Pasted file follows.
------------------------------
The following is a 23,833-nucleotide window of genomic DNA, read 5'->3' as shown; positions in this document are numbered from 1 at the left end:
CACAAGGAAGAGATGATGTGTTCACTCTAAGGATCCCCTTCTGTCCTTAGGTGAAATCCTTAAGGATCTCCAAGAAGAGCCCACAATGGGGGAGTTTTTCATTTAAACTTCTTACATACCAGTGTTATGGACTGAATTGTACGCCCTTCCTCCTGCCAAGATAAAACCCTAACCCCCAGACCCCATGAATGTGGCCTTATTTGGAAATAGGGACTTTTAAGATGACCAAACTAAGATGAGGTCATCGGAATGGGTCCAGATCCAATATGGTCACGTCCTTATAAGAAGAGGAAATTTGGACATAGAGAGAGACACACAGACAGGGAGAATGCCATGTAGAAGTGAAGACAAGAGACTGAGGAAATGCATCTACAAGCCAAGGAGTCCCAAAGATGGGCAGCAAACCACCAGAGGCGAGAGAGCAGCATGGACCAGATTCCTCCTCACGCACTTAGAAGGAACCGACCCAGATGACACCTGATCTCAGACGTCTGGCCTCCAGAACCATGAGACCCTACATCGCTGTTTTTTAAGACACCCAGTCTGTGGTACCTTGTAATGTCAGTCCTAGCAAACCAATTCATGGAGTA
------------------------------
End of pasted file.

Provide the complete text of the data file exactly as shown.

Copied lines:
The following is a 23,833-nucleotide window of genomic DNA, read 5'->3' as shown; positions in this document are numbered from 1 at the left end:
CACAAGGAAGAGATGATGTGTTCACTCTAAGGATCCCCTTCTGTCCTTAGGTGAAATCCTTAAGGATCTCCAAGAAGAGCCCACAATGGGGGAGTTTTTCATTTAAACTTCTTACATACCAGTGTTATGGACTGAATTGTACGCCCTTCCTCCTGCCAAGATAAAACCCTAACCCCCAGACCCCATGAATGTGGCCTTATTTGGAAATAGGGACTTTTAAGATGACCAAACTAAGATGAGGTCATCGGAATGGGTCCAGATCCAATATGGTCACGTCCTTATAAGAAGAGGAAATTTGGACATAGAGAGAGACACACAGACAGGGAGAATGCCATGTAGAAGTGAAGACAAGAGACTGAGGAAATGCATCTACAAGCCAAGGAGTCCCAAAGATGGGCAGCAAACCACCAGAGGCGAGAGAGCAGCATGGACCAGATTCCTCCTCACGCACTTAGAAGGAACCGACCCAGATGACACCTGATCTCAGACGTCTGGCCTCCAGAACCATGAGACCCTACATCGCTGTTTTTTAAGACACCCAGTCTGTGGTACCTTGTAATGTCAGTCCTAGCAAACCAATTCATGGAGTA